UBC Theses and Dissertations
An automated sample line for the preparation of O¹⁸ /O¹⁶ isotope analyses from water samples Whaite, Peter
An automated sample preparation line has been developed to equilibrate water samples for determination of their oxygen isotope ratio. Preliminary estimates put the repeatability of the sample preparation methods at approximately 0.04°/oof a figure that compares very favourably with the present state of the art. A noteworthy feature of our sample line, is that temperature control is unnecessary during sample equilibration. Errors arising from non-constant temperature conditions are prevented by simultaneously saving all of the equilibrated gas samples in separate reservoirs when the equilibration reaction is complete. Several other innovations in sample rack design are also described. These are: a circular rack geometry; an improved, inexpensive, magnetic stirrer design to agitate water samples; a Peltier cooling device to trap water vapour; and the use of standard Pyrex test tubes as equilibration flasks. The preparation line is highly modular. Up to sixteen racks, each capable of preparing sixteen samples, can be included in the system. Racks may be removed, repaired or modified, and replaced, without disturbing the operation of any other racks in the system. The current configuration is a minimum system with only one rack. The programming concepts used to control operation of the system are new to this application, and hence are a significant contribution. A multi-tasking executive allocates resources amongst the racks on a priority basis. By using linked list structures, the operating system maximises resource and processor utilisation, but does not compromise flexibility and modularity. The operator can submit any rack for preparation at any time, and the system could, with sixteen racks, prepare a full load of 256 samples in a day. A simple handshaking interface has been provided to control the release of samples for analysis. This should make it possible to connect the sample line to any mass spectrometer capable of the automated analysis of carbon dioxide. The user controls sample line operation by commands entered on a teletype keyboard. The command language is deliberately unstructured, and users can type in "natural" English sentences if they wish. All system operations and user sentences are printed on the teletype to provide a permanent record for later scrutiny. Finally a manual command repertoire has been provided. It allows the operator complete control over any rack. All solenoids, registers, and control lines, can be manipulated on an individual basis from the teletype keyboard.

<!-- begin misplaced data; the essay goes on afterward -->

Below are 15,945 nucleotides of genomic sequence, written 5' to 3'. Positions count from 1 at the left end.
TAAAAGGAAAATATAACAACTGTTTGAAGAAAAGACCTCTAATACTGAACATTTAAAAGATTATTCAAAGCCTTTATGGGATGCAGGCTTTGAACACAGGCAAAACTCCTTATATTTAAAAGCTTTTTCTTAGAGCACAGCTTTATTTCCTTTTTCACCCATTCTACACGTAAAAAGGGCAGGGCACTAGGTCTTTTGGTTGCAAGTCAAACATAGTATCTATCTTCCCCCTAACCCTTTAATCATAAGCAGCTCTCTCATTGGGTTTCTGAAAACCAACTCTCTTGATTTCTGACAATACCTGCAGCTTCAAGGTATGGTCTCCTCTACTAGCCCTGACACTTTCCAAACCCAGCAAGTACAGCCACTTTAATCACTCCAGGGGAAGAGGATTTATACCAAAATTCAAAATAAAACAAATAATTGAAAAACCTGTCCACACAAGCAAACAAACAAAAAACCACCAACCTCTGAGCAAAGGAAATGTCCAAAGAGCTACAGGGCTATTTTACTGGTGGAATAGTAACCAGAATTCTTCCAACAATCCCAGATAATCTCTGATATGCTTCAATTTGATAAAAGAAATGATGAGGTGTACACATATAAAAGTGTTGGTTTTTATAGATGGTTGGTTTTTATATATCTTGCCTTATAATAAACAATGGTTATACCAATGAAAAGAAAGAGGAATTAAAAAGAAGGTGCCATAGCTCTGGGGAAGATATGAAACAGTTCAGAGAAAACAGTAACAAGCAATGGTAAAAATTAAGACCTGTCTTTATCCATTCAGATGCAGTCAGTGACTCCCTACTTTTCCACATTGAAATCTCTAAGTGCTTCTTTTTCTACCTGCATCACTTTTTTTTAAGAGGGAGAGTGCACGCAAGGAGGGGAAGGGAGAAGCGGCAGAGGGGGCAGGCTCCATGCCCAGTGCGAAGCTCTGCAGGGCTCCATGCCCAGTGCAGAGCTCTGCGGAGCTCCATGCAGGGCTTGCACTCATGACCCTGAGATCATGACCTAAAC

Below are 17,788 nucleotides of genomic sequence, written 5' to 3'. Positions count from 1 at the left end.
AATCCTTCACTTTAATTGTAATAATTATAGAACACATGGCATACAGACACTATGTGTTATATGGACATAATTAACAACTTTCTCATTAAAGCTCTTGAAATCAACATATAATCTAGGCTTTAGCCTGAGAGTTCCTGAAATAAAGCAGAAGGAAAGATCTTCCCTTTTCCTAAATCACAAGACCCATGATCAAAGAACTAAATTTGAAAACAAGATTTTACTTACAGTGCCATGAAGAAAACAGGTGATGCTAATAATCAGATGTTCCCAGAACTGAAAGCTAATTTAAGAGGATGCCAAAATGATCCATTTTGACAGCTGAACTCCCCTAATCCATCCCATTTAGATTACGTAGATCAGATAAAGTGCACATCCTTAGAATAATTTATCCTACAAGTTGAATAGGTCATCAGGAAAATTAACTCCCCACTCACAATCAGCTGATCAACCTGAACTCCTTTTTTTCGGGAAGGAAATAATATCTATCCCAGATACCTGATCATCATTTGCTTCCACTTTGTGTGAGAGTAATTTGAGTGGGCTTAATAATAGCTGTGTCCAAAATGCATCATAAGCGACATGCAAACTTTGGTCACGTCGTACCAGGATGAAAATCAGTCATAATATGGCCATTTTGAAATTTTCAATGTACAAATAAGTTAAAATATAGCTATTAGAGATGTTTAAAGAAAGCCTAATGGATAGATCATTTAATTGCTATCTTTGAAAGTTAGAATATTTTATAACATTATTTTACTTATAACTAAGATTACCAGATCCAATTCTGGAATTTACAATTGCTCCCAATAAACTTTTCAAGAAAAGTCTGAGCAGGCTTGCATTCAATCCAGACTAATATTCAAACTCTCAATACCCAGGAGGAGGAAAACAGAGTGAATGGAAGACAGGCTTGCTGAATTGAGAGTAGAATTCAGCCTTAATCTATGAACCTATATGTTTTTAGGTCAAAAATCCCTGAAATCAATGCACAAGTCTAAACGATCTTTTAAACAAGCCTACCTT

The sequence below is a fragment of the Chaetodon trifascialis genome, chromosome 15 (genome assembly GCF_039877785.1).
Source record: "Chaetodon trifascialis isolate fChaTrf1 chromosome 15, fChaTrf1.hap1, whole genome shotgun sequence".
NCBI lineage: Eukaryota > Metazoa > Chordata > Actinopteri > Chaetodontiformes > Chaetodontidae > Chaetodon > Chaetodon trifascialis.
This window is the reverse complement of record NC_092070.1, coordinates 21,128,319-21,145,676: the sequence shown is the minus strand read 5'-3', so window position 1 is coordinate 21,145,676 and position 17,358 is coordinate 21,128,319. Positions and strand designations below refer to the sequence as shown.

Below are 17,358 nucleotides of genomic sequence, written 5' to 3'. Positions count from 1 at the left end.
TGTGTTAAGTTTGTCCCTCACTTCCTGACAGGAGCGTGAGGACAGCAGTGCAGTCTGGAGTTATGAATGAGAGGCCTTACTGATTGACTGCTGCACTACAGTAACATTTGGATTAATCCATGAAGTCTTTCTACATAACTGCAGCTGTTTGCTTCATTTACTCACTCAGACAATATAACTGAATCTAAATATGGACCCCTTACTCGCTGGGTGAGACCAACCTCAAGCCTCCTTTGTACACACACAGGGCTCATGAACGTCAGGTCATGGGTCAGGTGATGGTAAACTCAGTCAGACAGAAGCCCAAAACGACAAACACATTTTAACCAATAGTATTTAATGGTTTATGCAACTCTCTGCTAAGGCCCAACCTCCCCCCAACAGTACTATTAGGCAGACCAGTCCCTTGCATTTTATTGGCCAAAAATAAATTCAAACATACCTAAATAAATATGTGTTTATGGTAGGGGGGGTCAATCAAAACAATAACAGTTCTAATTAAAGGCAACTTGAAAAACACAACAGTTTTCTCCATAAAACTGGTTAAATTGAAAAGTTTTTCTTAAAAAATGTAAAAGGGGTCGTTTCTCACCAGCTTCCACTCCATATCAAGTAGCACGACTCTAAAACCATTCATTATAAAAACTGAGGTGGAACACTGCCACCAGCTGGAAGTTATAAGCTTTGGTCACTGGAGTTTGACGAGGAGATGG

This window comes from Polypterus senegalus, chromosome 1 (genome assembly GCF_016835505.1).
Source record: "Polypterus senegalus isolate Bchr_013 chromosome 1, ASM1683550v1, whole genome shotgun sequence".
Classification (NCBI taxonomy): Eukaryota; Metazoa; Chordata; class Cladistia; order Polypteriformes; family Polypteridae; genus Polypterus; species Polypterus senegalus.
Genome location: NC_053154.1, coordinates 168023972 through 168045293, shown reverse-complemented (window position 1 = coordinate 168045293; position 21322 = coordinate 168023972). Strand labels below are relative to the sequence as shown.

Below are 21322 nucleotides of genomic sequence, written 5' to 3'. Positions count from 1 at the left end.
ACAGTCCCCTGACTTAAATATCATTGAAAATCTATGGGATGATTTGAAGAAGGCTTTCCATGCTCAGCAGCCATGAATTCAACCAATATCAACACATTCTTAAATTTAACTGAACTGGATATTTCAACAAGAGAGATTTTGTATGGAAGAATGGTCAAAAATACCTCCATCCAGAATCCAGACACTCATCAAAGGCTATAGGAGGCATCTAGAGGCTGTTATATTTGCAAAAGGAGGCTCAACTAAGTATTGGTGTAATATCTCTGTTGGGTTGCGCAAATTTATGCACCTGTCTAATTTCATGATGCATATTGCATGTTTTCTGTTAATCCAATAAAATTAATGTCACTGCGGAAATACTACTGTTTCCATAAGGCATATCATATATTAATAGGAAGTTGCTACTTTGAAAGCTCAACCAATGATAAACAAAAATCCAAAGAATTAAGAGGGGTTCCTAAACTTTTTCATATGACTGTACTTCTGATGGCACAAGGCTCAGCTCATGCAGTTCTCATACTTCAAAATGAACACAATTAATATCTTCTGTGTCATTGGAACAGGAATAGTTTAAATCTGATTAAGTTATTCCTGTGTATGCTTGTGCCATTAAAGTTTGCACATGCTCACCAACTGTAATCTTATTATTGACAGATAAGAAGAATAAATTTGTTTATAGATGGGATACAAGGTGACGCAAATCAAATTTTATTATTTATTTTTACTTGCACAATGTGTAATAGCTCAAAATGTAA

Item Citations and Data